ARE READERS STILL LEADERS OF TOMORROW?
By: Shotola Abiodun
One of the very foremost activity that brings a people out blindness and unawareness is reading. However, this activity is fast reaching its nadir among the youths. Folks now have a fixed dislike or disinterestedness for reading. This is hugely due to social media which has captured the minds of many youths. Social media is not totally bad, in fact Facebook particularly for this writer, is an open university. Facebook is a mini-seminary for me. The usage of social media among youths nowadays instead of enlightening them on things that matter is rather putting a horrible veil on their faces.
In an article published by one Sarah Nicholas a couple of years ago. She shared the reading statistics of Americans. Here’s what she wrote: “Those in the U.S. aged 20–34 read the least, with an average of 6.6 minutes per day, with teenagers reading 1.8 minutes more. Those 75 and older read the most, with an average of 51 minutes per day.”
From the above statistics it is clear that youths read the least. The same and if not worse may be said of Nigeria. This is a wretched system. Are readers not meant to be leaders of tomorrow?
I will write briefly about three men who have prodigiously encouraged me to read lately.
The first is the Apostle Paul. Paul ordered Timothy in 2 Timothy 4:13 to bring “the books, especially the parchments.” Paul was constantly led by divine inspiration yet he did not do away with his books. He understands the value of reading. Paul could have insisted that the divine revelations are just enough and that he needs other sources to amass knowledge to himself. If Paul, as mighty as he was, was a reader of books who am I not to be a reader?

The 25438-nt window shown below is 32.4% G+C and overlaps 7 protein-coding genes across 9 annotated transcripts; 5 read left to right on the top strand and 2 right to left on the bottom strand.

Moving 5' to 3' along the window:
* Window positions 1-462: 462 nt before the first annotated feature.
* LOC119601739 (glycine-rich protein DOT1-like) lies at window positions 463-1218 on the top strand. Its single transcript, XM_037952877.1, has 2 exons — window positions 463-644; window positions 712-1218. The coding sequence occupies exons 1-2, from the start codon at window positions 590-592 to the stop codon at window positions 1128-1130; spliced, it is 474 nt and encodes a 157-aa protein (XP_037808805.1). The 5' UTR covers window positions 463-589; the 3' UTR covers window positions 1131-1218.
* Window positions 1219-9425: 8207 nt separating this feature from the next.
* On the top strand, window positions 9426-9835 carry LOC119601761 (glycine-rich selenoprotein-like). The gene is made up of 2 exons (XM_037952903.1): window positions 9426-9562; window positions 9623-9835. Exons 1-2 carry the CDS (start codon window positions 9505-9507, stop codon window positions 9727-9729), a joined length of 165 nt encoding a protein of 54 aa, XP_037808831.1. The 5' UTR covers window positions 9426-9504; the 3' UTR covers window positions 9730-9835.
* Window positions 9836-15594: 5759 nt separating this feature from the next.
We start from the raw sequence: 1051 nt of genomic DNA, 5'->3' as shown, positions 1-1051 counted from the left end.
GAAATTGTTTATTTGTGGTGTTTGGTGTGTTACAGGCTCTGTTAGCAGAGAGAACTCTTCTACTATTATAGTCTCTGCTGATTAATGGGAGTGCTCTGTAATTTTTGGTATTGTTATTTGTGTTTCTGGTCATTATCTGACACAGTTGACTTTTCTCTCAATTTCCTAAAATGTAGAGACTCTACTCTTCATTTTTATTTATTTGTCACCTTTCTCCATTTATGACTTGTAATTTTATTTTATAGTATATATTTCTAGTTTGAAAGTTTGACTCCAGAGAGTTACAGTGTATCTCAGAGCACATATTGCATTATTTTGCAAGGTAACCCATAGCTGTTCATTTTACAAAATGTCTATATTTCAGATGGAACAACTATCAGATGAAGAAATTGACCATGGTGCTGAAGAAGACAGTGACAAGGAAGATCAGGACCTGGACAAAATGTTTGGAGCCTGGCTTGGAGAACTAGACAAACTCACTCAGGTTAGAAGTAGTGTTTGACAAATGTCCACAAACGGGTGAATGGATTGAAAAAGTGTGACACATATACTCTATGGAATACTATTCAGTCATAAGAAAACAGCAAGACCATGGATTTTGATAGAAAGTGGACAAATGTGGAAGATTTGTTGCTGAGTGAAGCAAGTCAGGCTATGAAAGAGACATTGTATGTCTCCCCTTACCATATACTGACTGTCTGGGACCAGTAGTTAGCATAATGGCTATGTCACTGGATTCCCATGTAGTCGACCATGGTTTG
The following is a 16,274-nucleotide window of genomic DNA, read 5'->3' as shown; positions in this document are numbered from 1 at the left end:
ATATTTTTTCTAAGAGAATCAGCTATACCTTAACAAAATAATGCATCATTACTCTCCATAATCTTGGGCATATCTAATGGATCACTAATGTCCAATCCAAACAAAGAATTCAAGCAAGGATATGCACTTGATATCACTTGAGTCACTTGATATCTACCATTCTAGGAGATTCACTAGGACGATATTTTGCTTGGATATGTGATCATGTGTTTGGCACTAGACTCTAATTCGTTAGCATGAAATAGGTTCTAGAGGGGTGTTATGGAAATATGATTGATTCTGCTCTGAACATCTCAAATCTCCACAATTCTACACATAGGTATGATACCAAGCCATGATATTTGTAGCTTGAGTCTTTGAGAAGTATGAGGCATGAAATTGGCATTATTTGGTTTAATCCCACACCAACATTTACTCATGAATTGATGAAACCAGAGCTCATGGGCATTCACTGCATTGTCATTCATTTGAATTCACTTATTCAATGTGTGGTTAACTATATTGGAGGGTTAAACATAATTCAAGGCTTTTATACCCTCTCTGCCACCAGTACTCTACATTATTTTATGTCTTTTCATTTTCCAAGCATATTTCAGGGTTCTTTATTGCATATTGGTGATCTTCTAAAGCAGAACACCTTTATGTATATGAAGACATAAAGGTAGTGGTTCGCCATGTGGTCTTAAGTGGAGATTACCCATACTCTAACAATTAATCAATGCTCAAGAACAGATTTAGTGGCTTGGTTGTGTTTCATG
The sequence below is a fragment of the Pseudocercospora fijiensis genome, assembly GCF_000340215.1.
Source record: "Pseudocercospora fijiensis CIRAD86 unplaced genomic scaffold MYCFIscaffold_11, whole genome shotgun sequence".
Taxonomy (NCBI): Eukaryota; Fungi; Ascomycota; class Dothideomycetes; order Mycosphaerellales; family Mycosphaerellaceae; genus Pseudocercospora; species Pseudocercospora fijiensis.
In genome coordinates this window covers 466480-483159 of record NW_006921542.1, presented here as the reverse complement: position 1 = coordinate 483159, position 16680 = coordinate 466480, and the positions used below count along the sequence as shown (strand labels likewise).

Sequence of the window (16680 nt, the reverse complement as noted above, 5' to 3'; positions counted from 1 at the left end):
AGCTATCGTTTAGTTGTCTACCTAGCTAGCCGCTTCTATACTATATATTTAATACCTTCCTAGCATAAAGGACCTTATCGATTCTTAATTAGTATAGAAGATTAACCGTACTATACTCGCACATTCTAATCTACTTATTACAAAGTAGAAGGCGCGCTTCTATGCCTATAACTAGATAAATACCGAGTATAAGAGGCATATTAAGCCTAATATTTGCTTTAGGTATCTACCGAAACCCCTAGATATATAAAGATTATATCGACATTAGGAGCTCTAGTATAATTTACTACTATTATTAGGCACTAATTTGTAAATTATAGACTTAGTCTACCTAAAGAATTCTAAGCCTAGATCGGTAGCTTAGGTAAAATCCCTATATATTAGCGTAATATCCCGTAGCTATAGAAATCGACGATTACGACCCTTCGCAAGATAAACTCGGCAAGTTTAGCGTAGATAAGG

The second is the Nobel laureate and renowned professor, Wole Soyinka. He wrote in the “The Unacknowledged” section of his prison memoir dubbed “The Man Died” – “Books and all forms of writing have always been objects of terror to those who seek to suppress the truth”. Many youths nowadays are no more than mere ignoramuses. Many youths have stopped wielding the sword of books. They know nothing and can say nothing. They are thus subject to the molestation of error-peddlers. Books are lamps to guide us when walking in the dark. The veil of ignorance is removed only when we become readers.
The last person is someone who has been very helpful to me lately in understanding the Bible: Uncle Deji Yesufu. On the 24th of July, 2020 uncle Deji sent me a lengthy article. While reading the article I complained about its length and these were his response to me – “My brother, we must learn to read long texts”. As if that was not enough encouragement again he said “Ignorance persists because people are not reading”. I cannot agree any less with him. What we are seeing today is a group of young men and women walking about with prideful ignorance who are also unwilling to unfetter their ignorance by book-reading . If we would be wise and knowledgeable in this age we must learn to be readers. We must give more time to reading.
These three men – Apostle Paul, Prof. Wole Soyinka and Deji Yesufu have profoundly helped me to become a reader. Charles Spurgeon, who is today referred to as the “Prince of preachers”, read an average of six books per week. This is a good thing and I hope to emulate this.
Reading of books is often times the first step to be taken if one would get out of the ugly mire of ignorance. If readers are truly leaders of tomorrow I’m afraid there will be few or no leader in this country in the nearest future as many youths have a detestable aversion for reading. We must all as youths be able to say with a steely resolve “I will be a reader”.
Biodun Shotola is a 300L student of the University of Ibadan. He wrote this piece from his home in Ibadan.